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Citation Information

Type Journal Article - Malaria Journal
Title Consolidating tactical planning and implementation frameworks for integrated vector management in Uganda
Author(s)
Volume 15
Issue 1
Publication (Day/Month/Year) 2016
Page numbers 214
URL https://malariajournal.biomedcentral.com/articles/10.1186/s12936-016-1269-7
Abstract
Background
Integrated vector management (IVM) is the recommended approach for controlling some vector-borne diseases (VBD). In the face of current challenges to disease vector control, IVM is vital to achieve national targets set for VBD control. Though global efforts, especially for combating malaria, now focus on elimination and eradication, IVM remains useful for Uganda which is principally still in the control phase of the malaria continuum. This paper outlines the processes undertaken to consolidate tactical planning and implementation frameworks for IVM in Uganda.

Case description
The Uganda National Malaria Control Programme with its efforts to implement an IVM approach to vector control was the ‘case’ for this study. Integrated management of malaria vectors in Uganda remained an underdeveloped component of malaria control policy. In 2012, knowledge and perceptions of malaria vector control policy and IVM were assessed, and recommendations for a specific IVM policy were made. In 2014, a thorough vector control needs assessment (VCNA) was conducted according to WHO recommendations. The findings of the VCNA informed the development of the national IVM strategic guidelines. Information sources for this study included all available data and accessible archived documentary records on VBD control in Uganda. The literature was reviewed and adapted to the local context and translated into the consolidated tactical framework.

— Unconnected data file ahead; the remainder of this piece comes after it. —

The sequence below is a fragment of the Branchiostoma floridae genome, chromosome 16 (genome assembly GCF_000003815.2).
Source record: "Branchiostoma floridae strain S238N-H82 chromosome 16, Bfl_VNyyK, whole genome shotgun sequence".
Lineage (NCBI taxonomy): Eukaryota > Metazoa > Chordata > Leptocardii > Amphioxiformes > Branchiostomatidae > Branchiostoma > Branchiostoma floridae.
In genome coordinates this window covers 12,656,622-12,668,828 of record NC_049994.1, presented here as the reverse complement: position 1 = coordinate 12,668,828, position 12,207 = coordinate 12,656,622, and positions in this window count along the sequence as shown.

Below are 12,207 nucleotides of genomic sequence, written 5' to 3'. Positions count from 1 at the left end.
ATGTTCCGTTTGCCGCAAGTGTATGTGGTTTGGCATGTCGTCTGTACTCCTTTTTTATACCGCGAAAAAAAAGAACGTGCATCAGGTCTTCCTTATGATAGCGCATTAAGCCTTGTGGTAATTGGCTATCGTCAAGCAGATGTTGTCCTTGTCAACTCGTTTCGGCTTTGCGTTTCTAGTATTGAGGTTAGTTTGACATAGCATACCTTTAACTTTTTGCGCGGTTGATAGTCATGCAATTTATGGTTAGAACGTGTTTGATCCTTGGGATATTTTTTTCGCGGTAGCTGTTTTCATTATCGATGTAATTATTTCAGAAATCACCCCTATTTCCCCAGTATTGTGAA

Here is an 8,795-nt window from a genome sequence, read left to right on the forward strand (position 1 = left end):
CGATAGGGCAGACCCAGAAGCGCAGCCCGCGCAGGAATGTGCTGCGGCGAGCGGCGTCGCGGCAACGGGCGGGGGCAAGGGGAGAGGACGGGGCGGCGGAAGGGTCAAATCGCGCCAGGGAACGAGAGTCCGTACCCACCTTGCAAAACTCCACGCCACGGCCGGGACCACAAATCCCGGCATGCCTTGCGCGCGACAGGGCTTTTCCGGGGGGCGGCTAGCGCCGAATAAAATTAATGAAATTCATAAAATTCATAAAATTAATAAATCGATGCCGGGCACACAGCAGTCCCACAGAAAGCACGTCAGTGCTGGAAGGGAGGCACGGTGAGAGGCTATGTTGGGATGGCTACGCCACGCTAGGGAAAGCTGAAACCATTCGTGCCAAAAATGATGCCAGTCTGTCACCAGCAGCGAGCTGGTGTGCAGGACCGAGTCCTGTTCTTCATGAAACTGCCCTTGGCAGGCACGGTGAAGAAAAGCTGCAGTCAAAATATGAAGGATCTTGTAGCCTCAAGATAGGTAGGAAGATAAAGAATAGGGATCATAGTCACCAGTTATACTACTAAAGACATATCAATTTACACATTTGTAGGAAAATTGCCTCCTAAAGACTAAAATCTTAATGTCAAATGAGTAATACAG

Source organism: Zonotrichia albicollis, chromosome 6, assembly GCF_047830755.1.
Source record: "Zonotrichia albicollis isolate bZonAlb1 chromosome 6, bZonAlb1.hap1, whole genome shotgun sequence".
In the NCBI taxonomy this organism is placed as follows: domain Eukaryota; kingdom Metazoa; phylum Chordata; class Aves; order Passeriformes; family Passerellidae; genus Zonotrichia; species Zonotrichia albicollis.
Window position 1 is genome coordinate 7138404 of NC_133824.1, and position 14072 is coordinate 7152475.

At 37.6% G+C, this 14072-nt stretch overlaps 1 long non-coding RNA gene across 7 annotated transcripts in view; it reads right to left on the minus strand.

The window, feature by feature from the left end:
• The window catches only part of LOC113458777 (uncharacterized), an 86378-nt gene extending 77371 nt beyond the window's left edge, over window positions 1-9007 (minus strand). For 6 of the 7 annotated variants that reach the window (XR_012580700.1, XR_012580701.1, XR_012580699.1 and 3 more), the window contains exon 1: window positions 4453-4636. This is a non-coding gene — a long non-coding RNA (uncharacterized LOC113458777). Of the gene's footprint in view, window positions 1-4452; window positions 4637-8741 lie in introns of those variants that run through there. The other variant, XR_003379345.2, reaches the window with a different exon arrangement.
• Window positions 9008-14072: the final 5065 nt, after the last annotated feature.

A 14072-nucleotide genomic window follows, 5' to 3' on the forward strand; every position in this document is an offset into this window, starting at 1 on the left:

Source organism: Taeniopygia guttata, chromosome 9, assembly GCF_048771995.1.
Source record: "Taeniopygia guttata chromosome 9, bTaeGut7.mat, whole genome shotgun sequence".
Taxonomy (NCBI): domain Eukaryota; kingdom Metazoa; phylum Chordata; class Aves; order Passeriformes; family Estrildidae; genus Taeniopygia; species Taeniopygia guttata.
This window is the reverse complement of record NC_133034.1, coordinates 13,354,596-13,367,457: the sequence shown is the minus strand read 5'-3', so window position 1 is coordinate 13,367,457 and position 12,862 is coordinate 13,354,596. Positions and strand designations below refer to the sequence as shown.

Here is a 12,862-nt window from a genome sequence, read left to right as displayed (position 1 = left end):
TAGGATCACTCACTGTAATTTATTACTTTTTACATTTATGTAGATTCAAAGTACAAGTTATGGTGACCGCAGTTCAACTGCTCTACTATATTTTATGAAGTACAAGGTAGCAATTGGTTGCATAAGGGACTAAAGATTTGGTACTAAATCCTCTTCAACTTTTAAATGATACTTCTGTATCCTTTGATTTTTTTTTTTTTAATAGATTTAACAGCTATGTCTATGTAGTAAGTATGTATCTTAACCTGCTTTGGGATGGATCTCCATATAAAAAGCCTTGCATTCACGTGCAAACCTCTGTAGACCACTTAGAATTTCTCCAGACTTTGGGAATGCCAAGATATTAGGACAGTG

Discussion
WHO recommends implementation of IVM as the main strategy to vector control and has encouraged member states to adopt the approach. However, many VBD-endemic countries lack IVM policy frameworks to guide implementation of the approach. In Uganda most VBD coexists and could be managed more effectively if done in tandem. In order to successfully control malaria and other VBD and move towards their elimination, the country needs to scale up proven and effective vector control interventions and also learn from the experience of other countries. The IVM strategy is important in consolidating inter-sectoral collaboration and coordination and providing the tactical direction for effective deployment of vector control interventions along the five key elements of the approach and to align them with contemporary epidemiology of VBD in the country.

Conclusions
Uganda has successfully established an evidence-based IVM approach and consolidated strategic planning and operational frameworks for VBD control. However, operating implementation arrangements as outlined in the national strategic guidelines for IVM and managing insecticide resistance, as well as improving vector surveillance, are imperative. In addition, strengthened information, education and communication/behaviour change and communication, collaboration and coordination will be crucial in scaling up and using vector control interventions.

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